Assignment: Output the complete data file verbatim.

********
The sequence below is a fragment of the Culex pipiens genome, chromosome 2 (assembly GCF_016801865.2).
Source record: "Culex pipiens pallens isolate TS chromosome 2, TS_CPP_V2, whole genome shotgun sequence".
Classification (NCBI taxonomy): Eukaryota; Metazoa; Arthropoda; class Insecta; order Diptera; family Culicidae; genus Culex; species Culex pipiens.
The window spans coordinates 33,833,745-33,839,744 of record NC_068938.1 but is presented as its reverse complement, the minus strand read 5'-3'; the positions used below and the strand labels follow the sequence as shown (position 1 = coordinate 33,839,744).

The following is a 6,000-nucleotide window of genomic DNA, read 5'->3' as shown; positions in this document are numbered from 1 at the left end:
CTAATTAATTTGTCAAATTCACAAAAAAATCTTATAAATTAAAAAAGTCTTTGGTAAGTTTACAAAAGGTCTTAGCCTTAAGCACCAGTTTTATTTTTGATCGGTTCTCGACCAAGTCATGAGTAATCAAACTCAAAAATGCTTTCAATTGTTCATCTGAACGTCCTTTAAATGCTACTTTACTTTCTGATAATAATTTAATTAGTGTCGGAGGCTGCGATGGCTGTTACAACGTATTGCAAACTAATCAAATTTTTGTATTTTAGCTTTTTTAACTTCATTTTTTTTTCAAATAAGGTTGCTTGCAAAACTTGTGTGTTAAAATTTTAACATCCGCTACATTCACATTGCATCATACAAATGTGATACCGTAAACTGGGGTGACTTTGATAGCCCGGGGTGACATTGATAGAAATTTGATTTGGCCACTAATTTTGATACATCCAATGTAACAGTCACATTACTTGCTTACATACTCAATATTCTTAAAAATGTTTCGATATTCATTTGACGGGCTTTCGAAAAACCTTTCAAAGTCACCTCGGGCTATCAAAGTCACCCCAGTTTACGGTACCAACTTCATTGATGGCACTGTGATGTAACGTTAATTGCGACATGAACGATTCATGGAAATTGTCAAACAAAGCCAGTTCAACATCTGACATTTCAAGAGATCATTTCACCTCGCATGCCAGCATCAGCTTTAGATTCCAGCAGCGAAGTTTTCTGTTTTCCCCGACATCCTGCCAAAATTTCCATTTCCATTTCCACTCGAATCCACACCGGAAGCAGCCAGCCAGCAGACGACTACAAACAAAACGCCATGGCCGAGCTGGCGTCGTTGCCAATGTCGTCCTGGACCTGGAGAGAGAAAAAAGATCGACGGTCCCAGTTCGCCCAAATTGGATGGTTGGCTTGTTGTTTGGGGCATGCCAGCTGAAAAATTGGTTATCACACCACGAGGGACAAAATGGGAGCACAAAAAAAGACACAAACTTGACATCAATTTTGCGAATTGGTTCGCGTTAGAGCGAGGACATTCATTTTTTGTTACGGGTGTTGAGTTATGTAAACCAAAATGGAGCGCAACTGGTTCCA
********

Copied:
The sequence below is a fragment of the Culex pipiens genome, chromosome 2 (assembly GCF_016801865.2).
Source record: "Culex pipiens pallens isolate TS chromosome 2, TS_CPP_V2, whole genome shotgun sequence".
Classification (NCBI taxonomy): Eukaryota; Metazoa; Arthropoda; class Insecta; order Diptera; family Culicidae; genus Culex; species Culex pipiens.
The window spans coordinates 33,833,745-33,839,744 of record NC_068938.1 but is presented as its reverse complement, the minus strand read 5'-3'; the positions used below and the strand labels follow the sequence as shown (position 1 = coordinate 33,839,744).

The following is a 6,000-nucleotide window of genomic DNA, read 5'->3' as shown; positions in this document are numbered from 1 at the left end:
CTAATTAATTTGTCAAATTCACAAAAAAATCTTATAAATTAAAAAAGTCTTTGGTAAGTTTACAAAAGGTCTTAGCCTTAAGCACCAGTTTTATTTTTGATCGGTTCTCGACCAAGTCATGAGTAATCAAACTCAAAAATGCTTTCAATTGTTCATCTGAACGTCCTTTAAATGCTACTTTACTTTCTGATAATAATTTAATTAGTGTCGGAGGCTGCGATGGCTGTTACAACGTATTGCAAACTAATCAAATTTTTGTATTTTAGCTTTTTTAACTTCATTTTTTTTTCAAATAAGGTTGCTTGCAAAACTTGTGTGTTAAAATTTTAACATCCGCTACATTCACATTGCATCATACAAATGTGATACCGTAAACTGGGGTGACTTTGATAGCCCGGGGTGACATTGATAGAAATTTGATTTGGCCACTAATTTTGATACATCCAATGTAACAGTCACATTACTTGCTTACATACTCAATATTCTTAAAAATGTTTCGATATTCATTTGACGGGCTTTCGAAAAACCTTTCAAAGTCACCTCGGGCTATCAAAGTCACCCCAGTTTACGGTACCAACTTCATTGATGGCACTGTGATGTAACGTTAATTGCGACATGAACGATTCATGGAAATTGTCAAACAAAGCCAGTTCAACATCTGACATTTCAAGAGATCATTTCACCTCGCATGCCAGCATCAGCTTTAGATTCCAGCAGCGAAGTTTTCTGTTTTCCCCGACATCCTGCCAAAATTTCCATTTCCATTTCCACTCGAATCCACACCGGAAGCAGCCAGCCAGCAGACGACTACAAACAAAACGCCATGGCCGAGCTGGCGTCGTTGCCAATGTCGTCCTGGACCTGGAGAGAGAAAAAAGATCGACGGTCCCAGTTCGCCCAAATTGGATGGTTGGCTTGTTGTTTGGGGCATGCCAGCTGAAAAATTGGTTATCACACCACGAGGGACAAAATGGGAGCACAAAAAAAGACACAAACTTGACATCAATTTTGCGAATTGGTTCGCGTTAGAGCGAGGACATTCATTTTTTGTTACGGGTGTTGAGTTATGTAAACCAAAATGGAGCGCAACTGGTTCCA